Aka lazy (wo)man’s recipe. This is a mainstay of Chinese/Vietnamese takeaways in France–there are many, many variants depending on whether you marinade the beef (and what there is in the marinade, which can range from soy sauce to nước mắm), and what you then serve it with. Amusingly, the Vietnamese name of this is thịt bò xào hành tây, literally “beef meat sautéed with Western onions”!
(yes, the pic is slightly scary due to poor lighting. I swear this tastes better than it looks).
As it happened, I had leftover yellow onions from last week’s phở, and extra limes from buying a whole bag. So I marinated in nước chấm This would actually be better served with rice vermicelli, but I had leftover egg noodles which needed consuming. See? Frankenstein cooking.
- 300g beef, sliced very thin
- 2-3 yellow onions
- 2 fat garlic cloves, crushed or sliced
- nước chấm, to taste
- 3 spring onions, sliced
- 2 nests egg noodles (or enough for two people)
- sesame oil (optional)
- Put the meat into a bowl, and mix it with 1 clove crushed garlic. Put just enough nước chấm to cover the beef slices). Wait for a bit (I usually leave it half an hour. If you’re really patient, you can wait until the marinade turns the beef brown by dint of lime acidity. Haven’t worked out a reliable formula for that yet).
- Meanwhile, cook the noodles. The best primer I’ve found on dealing with egg noodles is over here; I never could follow the instructions, though. Mine always get tangled. So my standard strategy goes something like this: untangle noodles, throw into boiling water, stir around until the water starts to boil again, take casserole off the heat, rinse noodles under cold water, and put noodles back into the pan filled with cold water. So far, so good. Mine still get hopelessly tangled, which is why I cut them into pieces after they’ve gone cold. Yeah, I know, cheating. But you know, it works.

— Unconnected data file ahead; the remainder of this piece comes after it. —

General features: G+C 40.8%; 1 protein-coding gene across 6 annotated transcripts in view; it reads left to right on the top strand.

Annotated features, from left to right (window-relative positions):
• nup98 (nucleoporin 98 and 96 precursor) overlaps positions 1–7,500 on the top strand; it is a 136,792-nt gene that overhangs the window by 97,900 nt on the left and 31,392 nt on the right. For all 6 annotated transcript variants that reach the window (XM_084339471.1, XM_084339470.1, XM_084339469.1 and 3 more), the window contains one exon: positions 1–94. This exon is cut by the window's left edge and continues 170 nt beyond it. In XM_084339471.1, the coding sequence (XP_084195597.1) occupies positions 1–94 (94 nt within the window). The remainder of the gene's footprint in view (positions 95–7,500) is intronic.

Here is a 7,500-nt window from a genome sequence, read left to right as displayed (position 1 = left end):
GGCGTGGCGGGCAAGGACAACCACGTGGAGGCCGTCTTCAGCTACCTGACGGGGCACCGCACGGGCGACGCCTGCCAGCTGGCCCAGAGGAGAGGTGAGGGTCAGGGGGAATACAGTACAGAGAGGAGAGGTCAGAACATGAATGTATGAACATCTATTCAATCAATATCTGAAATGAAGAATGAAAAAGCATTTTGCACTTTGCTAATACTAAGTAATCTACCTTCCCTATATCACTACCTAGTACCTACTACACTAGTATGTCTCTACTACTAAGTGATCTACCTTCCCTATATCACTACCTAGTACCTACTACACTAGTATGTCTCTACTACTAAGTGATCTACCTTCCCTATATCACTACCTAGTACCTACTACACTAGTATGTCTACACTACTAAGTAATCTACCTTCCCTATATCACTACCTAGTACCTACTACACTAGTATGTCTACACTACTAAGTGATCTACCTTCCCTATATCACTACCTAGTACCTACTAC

- Set the noodles aside, and let’s tackle the onions. Chop them into small pieces. Fry them in an oiled wok, along with the remaining chopped garlic clove on low-medium heat, until they’re suitably soft (basically, until the bad sharp taste goes away). Then turn the heat up, and add the beef and its marinade. Cook for a few minutes, until the beef is cooked through and through. You probably need to add a bit of water at this stage, to keep everything moist in a sort of gravy.
- Drain noodles, add them to the stir-fry, mixing vigorously. When they’re cooked to your taste, remove the wok from the heat. Fold in the spring onions, and add a dash of sesame oil if you feel like it (just a small amount, as you don’t want the taste of that to overwhelm the marinade).
NOTE: If you do decide to go for rice vermicelli rather than egg noodles, the procedure is the same, except you’ll probably want to skip the sesame oil (it doesn’t go well with rice vermicelli, in my limited experience).